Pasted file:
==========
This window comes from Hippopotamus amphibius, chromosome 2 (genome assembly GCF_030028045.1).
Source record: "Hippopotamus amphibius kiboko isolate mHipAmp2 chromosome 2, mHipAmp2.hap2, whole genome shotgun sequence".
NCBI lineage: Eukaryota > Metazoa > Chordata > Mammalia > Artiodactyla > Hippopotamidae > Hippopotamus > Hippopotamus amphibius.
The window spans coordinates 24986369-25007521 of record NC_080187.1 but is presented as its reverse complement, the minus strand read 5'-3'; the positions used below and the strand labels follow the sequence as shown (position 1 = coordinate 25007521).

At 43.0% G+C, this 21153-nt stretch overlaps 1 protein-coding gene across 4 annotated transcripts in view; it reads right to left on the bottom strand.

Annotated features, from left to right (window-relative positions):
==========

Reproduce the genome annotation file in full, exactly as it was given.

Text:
This window comes from Hippopotamus amphibius, chromosome 2 (genome assembly GCF_030028045.1).
Source record: "Hippopotamus amphibius kiboko isolate mHipAmp2 chromosome 2, mHipAmp2.hap2, whole genome shotgun sequence".
NCBI lineage: Eukaryota > Metazoa > Chordata > Mammalia > Artiodactyla > Hippopotamidae > Hippopotamus > Hippopotamus amphibius.
The window spans coordinates 24986369-25007521 of record NC_080187.1 but is presented as its reverse complement, the minus strand read 5'-3'; the positions used below and the strand labels follow the sequence as shown (position 1 = coordinate 25007521).

At 43.0% G+C, this 21153-nt stretch overlaps 1 protein-coding gene across 4 annotated transcripts in view; it reads right to left on the bottom strand.

Annotated features, from left to right (window-relative positions):